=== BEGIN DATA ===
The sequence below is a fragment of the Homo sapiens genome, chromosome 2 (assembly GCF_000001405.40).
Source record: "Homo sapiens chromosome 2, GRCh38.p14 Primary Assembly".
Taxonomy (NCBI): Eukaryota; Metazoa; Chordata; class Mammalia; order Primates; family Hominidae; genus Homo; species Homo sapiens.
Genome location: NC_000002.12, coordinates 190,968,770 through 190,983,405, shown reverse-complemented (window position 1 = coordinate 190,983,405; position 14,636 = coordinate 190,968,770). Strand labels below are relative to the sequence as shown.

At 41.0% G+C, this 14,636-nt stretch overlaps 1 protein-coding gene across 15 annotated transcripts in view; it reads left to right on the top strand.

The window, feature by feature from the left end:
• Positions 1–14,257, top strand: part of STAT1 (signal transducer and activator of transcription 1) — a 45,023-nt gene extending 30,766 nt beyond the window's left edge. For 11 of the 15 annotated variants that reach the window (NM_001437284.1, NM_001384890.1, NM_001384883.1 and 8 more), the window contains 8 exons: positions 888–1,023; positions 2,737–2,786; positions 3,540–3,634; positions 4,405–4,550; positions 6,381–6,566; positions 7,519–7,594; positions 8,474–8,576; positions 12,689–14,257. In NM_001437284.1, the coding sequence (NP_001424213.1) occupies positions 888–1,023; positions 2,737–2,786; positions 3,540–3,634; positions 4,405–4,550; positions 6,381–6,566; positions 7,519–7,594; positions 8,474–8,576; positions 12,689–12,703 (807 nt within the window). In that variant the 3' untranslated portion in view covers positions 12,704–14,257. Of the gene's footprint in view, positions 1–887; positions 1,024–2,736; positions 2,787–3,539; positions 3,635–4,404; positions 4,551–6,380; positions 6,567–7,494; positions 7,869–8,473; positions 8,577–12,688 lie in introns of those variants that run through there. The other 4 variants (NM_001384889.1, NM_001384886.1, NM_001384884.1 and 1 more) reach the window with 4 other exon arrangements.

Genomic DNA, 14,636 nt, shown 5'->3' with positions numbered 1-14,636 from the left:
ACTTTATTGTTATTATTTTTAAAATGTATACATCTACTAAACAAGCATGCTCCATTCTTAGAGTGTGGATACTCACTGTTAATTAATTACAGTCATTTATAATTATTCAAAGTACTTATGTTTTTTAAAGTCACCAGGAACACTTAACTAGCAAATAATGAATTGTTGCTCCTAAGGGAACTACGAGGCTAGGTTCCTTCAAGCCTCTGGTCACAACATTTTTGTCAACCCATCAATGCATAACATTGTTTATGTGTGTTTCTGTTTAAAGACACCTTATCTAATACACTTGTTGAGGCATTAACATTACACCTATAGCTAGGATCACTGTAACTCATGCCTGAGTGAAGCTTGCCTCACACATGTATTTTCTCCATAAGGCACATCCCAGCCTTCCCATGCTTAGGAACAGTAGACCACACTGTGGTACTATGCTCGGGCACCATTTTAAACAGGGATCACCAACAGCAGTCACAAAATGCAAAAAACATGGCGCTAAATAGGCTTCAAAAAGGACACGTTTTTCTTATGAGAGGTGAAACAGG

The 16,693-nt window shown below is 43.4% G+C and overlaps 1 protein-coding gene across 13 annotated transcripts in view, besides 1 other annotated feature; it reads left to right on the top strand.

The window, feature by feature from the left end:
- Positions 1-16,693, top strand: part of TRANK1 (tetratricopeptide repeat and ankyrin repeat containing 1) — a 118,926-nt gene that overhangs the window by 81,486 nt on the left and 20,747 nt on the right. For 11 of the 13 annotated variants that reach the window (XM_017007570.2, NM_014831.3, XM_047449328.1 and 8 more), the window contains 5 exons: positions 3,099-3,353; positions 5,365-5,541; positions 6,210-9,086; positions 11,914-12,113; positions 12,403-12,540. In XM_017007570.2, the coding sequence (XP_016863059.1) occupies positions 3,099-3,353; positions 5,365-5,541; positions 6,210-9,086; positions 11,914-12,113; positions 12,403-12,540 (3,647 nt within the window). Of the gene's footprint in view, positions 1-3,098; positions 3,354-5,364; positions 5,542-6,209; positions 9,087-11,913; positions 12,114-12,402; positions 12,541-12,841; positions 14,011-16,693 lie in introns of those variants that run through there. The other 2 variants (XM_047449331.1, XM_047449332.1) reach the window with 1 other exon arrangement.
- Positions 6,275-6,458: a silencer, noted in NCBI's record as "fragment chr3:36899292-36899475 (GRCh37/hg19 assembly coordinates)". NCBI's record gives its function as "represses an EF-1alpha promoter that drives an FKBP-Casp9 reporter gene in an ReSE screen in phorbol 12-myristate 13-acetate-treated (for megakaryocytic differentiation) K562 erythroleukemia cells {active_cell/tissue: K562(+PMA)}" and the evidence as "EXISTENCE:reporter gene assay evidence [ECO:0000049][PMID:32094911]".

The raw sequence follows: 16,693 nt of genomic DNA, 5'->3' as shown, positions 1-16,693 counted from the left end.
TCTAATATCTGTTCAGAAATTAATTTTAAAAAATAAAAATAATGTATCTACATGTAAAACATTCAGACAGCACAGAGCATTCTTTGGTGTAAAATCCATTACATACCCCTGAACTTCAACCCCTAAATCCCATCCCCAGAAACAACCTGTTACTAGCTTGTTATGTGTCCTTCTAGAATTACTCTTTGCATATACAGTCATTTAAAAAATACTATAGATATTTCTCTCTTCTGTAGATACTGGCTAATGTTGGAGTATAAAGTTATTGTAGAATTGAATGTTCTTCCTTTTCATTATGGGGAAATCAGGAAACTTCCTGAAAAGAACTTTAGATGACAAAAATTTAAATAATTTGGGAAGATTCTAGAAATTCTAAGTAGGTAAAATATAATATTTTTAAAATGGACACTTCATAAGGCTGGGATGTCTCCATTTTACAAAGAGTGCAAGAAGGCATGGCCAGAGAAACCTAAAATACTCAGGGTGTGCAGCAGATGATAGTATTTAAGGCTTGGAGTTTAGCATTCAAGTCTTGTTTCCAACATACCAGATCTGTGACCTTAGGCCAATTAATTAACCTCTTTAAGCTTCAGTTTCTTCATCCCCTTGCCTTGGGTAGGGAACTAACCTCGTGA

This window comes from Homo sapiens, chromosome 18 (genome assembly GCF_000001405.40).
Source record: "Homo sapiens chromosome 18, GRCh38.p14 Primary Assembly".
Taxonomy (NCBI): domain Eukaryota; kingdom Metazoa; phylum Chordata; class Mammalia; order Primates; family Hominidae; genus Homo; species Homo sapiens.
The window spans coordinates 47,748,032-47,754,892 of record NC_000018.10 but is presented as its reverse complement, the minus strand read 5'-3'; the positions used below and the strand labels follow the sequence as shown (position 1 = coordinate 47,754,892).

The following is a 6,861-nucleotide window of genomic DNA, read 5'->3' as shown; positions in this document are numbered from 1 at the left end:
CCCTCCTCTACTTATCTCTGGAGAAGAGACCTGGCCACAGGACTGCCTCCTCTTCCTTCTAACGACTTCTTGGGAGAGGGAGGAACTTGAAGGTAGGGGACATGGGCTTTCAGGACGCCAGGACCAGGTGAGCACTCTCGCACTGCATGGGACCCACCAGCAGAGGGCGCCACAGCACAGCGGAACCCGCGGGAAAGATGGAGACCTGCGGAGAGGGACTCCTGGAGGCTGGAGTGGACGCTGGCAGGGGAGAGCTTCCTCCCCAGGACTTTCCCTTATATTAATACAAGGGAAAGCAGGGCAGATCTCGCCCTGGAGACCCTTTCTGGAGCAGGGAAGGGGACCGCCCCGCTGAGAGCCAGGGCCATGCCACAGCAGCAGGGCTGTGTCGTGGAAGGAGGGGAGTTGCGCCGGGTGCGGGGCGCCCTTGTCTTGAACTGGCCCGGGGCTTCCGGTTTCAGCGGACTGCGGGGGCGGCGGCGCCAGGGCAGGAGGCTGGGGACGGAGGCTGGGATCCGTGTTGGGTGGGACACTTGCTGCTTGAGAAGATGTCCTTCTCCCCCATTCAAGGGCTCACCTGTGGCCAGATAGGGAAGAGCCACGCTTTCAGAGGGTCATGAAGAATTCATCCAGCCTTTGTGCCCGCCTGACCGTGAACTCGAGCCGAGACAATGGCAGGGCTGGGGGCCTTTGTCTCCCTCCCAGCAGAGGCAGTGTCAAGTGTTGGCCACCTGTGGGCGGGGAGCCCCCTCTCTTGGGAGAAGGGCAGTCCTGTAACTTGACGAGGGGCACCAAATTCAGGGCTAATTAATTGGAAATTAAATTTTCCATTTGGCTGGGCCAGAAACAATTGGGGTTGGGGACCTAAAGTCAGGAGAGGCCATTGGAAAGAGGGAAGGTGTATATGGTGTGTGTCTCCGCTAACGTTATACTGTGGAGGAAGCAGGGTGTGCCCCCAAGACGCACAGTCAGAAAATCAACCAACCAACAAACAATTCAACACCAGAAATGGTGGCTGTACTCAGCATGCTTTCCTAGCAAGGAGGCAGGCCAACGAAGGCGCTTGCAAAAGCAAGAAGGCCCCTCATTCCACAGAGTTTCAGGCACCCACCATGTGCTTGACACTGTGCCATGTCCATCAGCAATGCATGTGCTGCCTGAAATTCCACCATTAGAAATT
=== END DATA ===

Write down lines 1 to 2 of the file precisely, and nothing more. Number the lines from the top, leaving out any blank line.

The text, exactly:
The sequence below is a fragment of the Homo sapiens genome, chromosome 2 (assembly GCF_000001405.40).
Source record: "Homo sapiens chromosome 2, GRCh38.p14 Primary Assembly".